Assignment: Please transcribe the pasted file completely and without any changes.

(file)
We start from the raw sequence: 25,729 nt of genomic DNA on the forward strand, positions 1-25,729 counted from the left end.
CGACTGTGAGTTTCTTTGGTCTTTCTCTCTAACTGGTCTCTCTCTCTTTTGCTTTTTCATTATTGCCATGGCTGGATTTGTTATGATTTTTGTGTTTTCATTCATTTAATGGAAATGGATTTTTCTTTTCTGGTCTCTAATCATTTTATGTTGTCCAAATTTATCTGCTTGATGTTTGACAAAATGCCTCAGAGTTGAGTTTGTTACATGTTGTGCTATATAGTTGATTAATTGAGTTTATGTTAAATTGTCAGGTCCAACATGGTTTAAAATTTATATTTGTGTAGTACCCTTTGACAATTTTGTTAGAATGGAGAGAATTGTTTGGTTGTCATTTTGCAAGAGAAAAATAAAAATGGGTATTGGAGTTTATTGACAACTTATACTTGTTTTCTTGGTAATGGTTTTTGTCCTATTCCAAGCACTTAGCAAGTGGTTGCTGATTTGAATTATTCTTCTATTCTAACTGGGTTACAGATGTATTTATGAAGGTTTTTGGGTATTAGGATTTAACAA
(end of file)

We start from the raw sequence: 25,729 nt of genomic DNA on the forward strand, positions 1-25,729 counted from the left end.
CGACTGTGAGTTTCTTTGGTCTTTCTCTCTAACTGGTCTCTCTCTCTTTTGCTTTTTCATTATTGCCATGGCTGGATTTGTTATGATTTTTGTGTTTTCATTCATTTAATGGAAATGGATTTTTCTTTTCTGGTCTCTAATCATTTTATGTTGTCCAAATTTATCTGCTTGATGTTTGACAAAATGCCTCAGAGTTGAGTTTGTTACATGTTGTGCTATATAGTTGATTAATTGAGTTTATGTTAAATTGTCAGGTCCAACATGGTTTAAAATTTATATTTGTGTAGTACCCTTTGACAATTTTGTTAGAATGGAGAGAATTGTTTGGTTGTCATTTTGCAAGAGAAAAATAAAAATGGGTATTGGAGTTTATTGACAACTTATACTTGTTTTCTTGGTAATGGTTTTTGTCCTATTCCAAGCACTTAGCAAGTGGTTGCTGATTTGAATTATTCTTCTATTCTAACTGGGTTACAGATGTATTTATGAAGGTTTTTGGGTATTAGGATTTAACAA